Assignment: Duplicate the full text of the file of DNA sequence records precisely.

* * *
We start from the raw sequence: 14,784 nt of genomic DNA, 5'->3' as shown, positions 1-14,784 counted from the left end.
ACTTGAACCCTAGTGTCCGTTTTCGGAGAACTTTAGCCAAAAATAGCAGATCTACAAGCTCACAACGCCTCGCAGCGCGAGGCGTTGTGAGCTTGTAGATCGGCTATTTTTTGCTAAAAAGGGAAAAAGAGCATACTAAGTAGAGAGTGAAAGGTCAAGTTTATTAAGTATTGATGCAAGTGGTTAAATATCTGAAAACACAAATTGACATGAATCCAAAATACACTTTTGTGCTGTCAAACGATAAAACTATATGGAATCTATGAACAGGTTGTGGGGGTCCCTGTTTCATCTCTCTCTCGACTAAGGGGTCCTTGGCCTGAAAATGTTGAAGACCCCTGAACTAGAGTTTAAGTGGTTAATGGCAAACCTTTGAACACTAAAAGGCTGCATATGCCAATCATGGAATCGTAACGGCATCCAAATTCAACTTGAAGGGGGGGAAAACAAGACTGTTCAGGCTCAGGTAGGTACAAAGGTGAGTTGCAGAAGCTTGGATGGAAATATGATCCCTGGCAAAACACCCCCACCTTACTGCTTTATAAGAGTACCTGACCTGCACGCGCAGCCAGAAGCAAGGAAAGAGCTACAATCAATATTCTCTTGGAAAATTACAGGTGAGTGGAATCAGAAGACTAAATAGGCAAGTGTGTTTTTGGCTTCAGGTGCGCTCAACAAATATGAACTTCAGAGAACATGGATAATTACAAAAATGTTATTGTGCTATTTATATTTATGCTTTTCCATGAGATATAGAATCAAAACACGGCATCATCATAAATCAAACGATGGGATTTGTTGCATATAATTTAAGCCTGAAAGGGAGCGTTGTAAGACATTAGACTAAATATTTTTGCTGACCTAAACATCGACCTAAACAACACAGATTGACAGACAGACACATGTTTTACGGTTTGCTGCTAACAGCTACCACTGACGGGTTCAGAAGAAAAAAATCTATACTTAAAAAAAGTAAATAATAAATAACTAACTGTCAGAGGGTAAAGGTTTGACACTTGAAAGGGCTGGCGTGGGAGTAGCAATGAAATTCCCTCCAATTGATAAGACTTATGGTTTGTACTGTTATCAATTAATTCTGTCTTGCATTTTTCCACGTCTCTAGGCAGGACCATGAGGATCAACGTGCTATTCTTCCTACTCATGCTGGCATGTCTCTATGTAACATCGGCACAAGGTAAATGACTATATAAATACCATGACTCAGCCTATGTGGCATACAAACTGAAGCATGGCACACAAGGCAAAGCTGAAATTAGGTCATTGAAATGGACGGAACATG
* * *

We start from the raw sequence: 14,784 nt of genomic DNA, 5'->3' as shown, positions 1-14,784 counted from the left end.
ACTTGAACCCTAGTGTCCGTTTTCGGAGAACTTTAGCCAAAAATAGCAGATCTACAAGCTCACAACGCCTCGCAGCGCGAGGCGTTGTGAGCTTGTAGATCGGCTATTTTTTGCTAAAAAGGGAAAAAGAGCATACTAAGTAGAGAGTGAAAGGTCAAGTTTATTAAGTATTGATGCAAGTGGTTAAATATCTGAAAACACAAATTGACATGAATCCAAAATACACTTTTGTGCTGTCAAACGATAAAACTATATGGAATCTATGAACAGGTTGTGGGGGTCCCTGTTTCATCTCTCTCTCGACTAAGGGGTCCTTGGCCTGAAAATGTTGAAGACCCCTGAACTAGAGTTTAAGTGGTTAATGGCAAACCTTTGAACACTAAAAGGCTGCATATGCCAATCATGGAATCGTAACGGCATCCAAATTCAACTTGAAGGGGGGGAAAACAAGACTGTTCAGGCTCAGGTAGGTACAAAGGTGAGTTGCAGAAGCTTGGATGGAAATATGATCCCTGGCAAAACACCCCCACCTTACTGCTTTATAAGAGTACCTGACCTGCACGCGCAGCCAGAAGCAAGGAAAGAGCTACAATCAATATTCTCTTGGAAAATTACAGGTGAGTGGAATCAGAAGACTAAATAGGCAAGTGTGTTTTTGGCTTCAGGTGCGCTCAACAAATATGAACTTCAGAGAACATGGATAATTACAAAAATGTTATTGTGCTATTTATATTTATGCTTTTCCATGAGATATAGAATCAAAACACGGCATCATCATAAATCAAACGATGGGATTTGTTGCATATAATTTAAGCCTGAAAGGGAGCGTTGTAAGACATTAGACTAAATATTTTTGCTGACCTAAACATCGACCTAAACAACACAGATTGACAGACAGACACATGTTTTACGGTTTGCTGCTAACAGCTACCACTGACGGGTTCAGAAGAAAAAAATCTATACTTAAAAAAAGTAAATAATAAATAACTAACTGTCAGAGGGTAAAGGTTTGACACTTGAAAGGGCTGGCGTGGGAGTAGCAATGAAATTCCCTCCAATTGATAAGACTTATGGTTTGTACTGTTATCAATTAATTCTGTCTTGCATTTTTCCACGTCTCTAGGCAGGACCATGAGGATCAACGTGCTATTCTTCCTACTCATGCTGGCATGTCTCTATGTAACATCGGCACAAGGTAAATGACTATATAAATACCATGACTCAGCCTATGTGGCATACAAACTGAAGCATGGCACACAAGGCAAAGCTGAAATTAGGTCATTGAAATGGACGGAACATG